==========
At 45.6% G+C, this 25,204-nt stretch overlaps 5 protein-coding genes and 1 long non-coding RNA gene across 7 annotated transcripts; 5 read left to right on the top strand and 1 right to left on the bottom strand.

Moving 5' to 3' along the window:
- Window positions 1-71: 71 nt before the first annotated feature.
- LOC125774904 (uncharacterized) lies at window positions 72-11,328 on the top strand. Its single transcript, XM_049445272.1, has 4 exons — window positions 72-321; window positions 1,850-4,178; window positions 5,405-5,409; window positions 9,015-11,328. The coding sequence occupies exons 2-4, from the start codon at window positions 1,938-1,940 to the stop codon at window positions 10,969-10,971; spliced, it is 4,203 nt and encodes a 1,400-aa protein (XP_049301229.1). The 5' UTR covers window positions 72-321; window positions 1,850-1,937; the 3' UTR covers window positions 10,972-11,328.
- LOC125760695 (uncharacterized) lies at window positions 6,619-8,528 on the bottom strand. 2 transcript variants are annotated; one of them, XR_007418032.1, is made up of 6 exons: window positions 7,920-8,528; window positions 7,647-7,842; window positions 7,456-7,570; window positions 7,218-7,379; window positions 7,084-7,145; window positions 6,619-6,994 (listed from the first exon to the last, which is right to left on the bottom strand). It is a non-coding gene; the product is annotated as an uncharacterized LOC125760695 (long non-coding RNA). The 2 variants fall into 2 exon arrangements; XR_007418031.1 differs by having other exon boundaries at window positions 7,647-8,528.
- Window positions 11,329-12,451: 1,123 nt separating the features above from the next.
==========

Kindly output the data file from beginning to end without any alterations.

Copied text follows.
At 45.6% G+C, this 25,204-nt stretch overlaps 5 protein-coding genes and 1 long non-coding RNA gene across 7 annotated transcripts; 5 read left to right on the top strand and 1 right to left on the bottom strand.

Moving 5' to 3' along the window:
- Window positions 1-71: 71 nt before the first annotated feature.
- LOC125774904 (uncharacterized) lies at window positions 72-11,328 on the top strand. Its single transcript, XM_049445272.1, has 4 exons — window positions 72-321; window positions 1,850-4,178; window positions 5,405-5,409; window positions 9,015-11,328. The coding sequence occupies exons 2-4, from the start codon at window positions 1,938-1,940 to the stop codon at window positions 10,969-10,971; spliced, it is 4,203 nt and encodes a 1,400-aa protein (XP_049301229.1). The 5' UTR covers window positions 72-321; window positions 1,850-1,937; the 3' UTR covers window positions 10,972-11,328.
- LOC125760695 (uncharacterized) lies at window positions 6,619-8,528 on the bottom strand. 2 transcript variants are annotated; one of them, XR_007418032.1, is made up of 6 exons: window positions 7,920-8,528; window positions 7,647-7,842; window positions 7,456-7,570; window positions 7,218-7,379; window positions 7,084-7,145; window positions 6,619-6,994 (listed from the first exon to the last, which is right to left on the bottom strand). It is a non-coding gene; the product is annotated as an uncharacterized LOC125760695 (long non-coding RNA). The 2 variants fall into 2 exon arrangements; XR_007418031.1 differs by having other exon boundaries at window positions 7,647-8,528.
- Window positions 11,329-12,451: 1,123 nt separating the features above from the next.